Experts reveal strategies for putting your baby to sleep
Insider strategies from the professionals.
By Livia Gamble
May 08 2017
It’s 3 am and your baby is crying. Should you pick her up from her cot and rock her? Let her cry but check on her? Feed her?
An infant sleep coach would know what to do. These 21st-century experts make their living by helping parents get their babies into a healthy sleep routine with custom plans, phone calls and overnight stays.
Although many of these professionals do go through training, their level of expertise varies widely. We asked four of the more seasoned coaches to pull back the sheets on their snooze-inducing wisdom.
Create a united front
“I’ve had parents call and say, ‘I need to do this without my partner knowing.’”
“Often it’s the dad who wants the mum to stop feeding the baby to sleep, while the mum feels in her gut that the baby still needs nighttime feeds,” says Kim West, author of Good Night, Sleep Tight. “I’ve also had scenarios where Mum wants to get on a better schedule but Dad really can’t take the crying,” says Kim (aka The Sleep Lady).
“Whatever the reason, sleep coaching tends to be much less successful when one parent is saying, ‘You created this problem, now fix it.’” Don’t try to hash it out during a midnight wake-up call.
Instead, put some time aside when it’s just the two of you to come up with a plan you can both support.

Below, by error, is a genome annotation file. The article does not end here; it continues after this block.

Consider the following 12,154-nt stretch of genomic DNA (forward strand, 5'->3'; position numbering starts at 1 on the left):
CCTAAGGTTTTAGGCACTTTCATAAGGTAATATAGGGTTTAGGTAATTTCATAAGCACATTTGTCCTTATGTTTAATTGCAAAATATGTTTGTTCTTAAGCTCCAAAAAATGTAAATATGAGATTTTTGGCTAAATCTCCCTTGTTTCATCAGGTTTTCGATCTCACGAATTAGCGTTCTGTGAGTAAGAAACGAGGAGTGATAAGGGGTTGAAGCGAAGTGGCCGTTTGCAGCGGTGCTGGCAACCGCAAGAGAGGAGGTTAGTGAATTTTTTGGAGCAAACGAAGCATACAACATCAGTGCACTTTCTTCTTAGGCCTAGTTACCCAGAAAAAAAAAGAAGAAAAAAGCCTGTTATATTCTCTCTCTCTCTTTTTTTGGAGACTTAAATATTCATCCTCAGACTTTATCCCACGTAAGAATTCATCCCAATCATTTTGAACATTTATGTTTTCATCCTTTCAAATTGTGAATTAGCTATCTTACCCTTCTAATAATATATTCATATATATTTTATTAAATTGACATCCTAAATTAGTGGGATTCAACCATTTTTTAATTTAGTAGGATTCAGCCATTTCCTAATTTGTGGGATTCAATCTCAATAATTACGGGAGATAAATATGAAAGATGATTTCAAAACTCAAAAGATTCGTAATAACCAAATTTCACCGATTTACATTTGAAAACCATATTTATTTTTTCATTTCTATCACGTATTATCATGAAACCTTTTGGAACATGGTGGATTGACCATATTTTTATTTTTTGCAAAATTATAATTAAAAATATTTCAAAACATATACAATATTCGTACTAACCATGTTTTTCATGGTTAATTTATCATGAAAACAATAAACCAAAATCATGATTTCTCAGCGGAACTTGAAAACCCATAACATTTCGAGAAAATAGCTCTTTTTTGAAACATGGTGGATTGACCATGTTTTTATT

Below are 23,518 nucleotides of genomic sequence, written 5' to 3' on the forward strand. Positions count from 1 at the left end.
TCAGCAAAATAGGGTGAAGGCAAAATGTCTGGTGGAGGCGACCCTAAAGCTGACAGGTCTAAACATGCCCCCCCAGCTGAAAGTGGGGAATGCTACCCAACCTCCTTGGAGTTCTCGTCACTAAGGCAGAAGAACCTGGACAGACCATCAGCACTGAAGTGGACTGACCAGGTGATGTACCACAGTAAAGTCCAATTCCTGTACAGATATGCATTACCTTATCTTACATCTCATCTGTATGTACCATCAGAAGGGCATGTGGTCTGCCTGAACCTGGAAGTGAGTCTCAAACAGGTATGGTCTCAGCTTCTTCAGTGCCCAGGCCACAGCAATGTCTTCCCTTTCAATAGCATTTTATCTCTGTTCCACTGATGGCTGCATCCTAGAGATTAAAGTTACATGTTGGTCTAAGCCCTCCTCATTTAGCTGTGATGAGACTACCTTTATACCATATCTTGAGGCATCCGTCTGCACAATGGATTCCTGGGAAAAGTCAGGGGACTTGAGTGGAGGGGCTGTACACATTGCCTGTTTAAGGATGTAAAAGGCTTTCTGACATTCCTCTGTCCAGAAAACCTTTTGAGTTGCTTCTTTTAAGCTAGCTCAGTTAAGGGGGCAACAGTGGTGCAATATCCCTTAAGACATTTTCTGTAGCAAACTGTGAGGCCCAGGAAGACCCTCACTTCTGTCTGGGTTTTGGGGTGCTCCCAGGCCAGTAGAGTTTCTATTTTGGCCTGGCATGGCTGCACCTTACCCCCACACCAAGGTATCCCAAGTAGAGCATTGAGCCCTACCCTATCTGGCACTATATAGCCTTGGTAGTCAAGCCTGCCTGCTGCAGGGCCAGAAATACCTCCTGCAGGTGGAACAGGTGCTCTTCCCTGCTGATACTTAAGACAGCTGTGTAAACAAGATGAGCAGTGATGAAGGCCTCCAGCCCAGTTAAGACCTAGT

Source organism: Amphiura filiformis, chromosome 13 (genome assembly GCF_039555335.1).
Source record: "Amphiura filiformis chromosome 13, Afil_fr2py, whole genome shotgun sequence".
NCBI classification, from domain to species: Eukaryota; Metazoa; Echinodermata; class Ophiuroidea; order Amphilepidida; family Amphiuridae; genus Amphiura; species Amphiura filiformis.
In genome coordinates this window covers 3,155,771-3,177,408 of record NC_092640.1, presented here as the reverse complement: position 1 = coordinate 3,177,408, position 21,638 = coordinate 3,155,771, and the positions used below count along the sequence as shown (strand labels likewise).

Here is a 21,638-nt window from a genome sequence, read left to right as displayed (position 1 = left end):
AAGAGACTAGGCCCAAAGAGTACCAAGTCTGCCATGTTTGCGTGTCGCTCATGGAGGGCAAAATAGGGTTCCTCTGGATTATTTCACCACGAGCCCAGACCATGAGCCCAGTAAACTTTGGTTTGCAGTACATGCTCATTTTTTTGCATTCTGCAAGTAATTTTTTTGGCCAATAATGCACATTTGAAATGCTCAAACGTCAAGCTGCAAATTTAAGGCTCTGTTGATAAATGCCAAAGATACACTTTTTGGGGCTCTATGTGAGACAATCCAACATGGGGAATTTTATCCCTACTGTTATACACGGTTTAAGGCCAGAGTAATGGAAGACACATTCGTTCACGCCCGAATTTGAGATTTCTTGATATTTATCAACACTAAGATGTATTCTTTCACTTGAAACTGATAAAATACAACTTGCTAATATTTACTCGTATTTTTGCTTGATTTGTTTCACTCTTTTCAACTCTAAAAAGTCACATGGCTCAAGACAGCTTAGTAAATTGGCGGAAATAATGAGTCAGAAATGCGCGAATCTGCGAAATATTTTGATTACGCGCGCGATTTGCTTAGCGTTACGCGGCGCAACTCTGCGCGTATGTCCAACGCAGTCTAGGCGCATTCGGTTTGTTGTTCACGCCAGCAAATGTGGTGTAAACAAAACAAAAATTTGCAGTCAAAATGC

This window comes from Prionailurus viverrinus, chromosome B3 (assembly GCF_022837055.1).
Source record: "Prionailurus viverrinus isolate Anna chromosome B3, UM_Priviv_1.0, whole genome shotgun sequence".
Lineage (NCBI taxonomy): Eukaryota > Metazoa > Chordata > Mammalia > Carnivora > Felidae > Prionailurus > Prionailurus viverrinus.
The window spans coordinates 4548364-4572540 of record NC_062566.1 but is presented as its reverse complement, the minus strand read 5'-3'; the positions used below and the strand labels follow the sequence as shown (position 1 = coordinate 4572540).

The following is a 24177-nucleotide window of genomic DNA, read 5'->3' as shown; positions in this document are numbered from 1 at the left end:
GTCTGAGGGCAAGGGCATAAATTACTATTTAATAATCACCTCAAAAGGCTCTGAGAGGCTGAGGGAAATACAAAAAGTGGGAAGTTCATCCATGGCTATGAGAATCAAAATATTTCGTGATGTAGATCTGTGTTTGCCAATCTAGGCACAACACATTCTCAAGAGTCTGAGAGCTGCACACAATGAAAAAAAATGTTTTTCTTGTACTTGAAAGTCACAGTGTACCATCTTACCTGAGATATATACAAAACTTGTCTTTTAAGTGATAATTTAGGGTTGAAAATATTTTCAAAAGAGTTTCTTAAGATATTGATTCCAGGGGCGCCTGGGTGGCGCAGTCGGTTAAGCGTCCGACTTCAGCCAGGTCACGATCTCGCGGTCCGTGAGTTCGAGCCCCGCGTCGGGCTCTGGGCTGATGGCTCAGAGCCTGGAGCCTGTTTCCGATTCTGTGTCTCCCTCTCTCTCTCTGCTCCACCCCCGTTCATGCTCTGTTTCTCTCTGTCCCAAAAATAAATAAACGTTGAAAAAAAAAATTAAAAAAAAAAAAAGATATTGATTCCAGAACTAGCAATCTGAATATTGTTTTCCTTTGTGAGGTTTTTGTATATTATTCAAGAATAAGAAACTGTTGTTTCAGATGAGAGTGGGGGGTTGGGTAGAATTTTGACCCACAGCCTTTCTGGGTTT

Don’t respond to bub too quickly
“Not every peep she makes at night means she needs to be rocked or fed.”
Your baby’s sounds might just mean she’s mildly frustrated or settling in her sleep – and checking on her can make the problem worse, especially if she wasn’t awake to begin with.
“After the baby turns four months old, we teach parents to take a breath before deciding whether to go in,” says Jennifer Waldburger, co-founder of Sleepy Planet, a sleep-coaching service, and co-author
of The Sleepeasy Solution. Check the video monitor, if you have one, to reassure yourself that your baby is okay, and you may even see that her eyes are still closed.
If your baby is crying out because of pain or true discomfort, you’ll know by her loud wail, which will ramp up instead of quieting down.
Resist making comparisons
“What worked for another baby might not help yours.”
“For every child I work with, I take into account her temperament, the parents’ personalities, and their lifestyle,” says Brooke Nalle, founder of Sleepy on Hudson, a sleep-coaching service.
“I may coach the parents to stay in the room while soothing their child back down, because some babies need to have a parent there. We work on gradually spacing out the soothing until the baby learns to do it on her own.”
With other bubs, Brooke might have the parent leave the room after saying goodnight. “Sometimes having a parent there is the worst thing you can do, because it overstimulates the child,” she says. “These babies need their own space instead.”
Start a bedtime routine
“It might seem like a silly thing to do with a newborn, but it does pay off.”
Hold off on sleep training (if that’s something you want to do) until baby is three months or older, sleep experts advise, but you can create a healthy bedtime routine and naptime rituals from day one. “Dim the lights 30 minutes to an hour before bedtime to help bring your baby’s cortisol levels down,” advises Ingrid Prueher, a sleep coach known as ‘The Baby Sleep Whisperer’.
Then give your baby a bath and her last feed of the day, followed by a bedtime story and a song. Do this consistently every night, and it will be easier for you to sleep train your baby if the time comes, Ingrid says.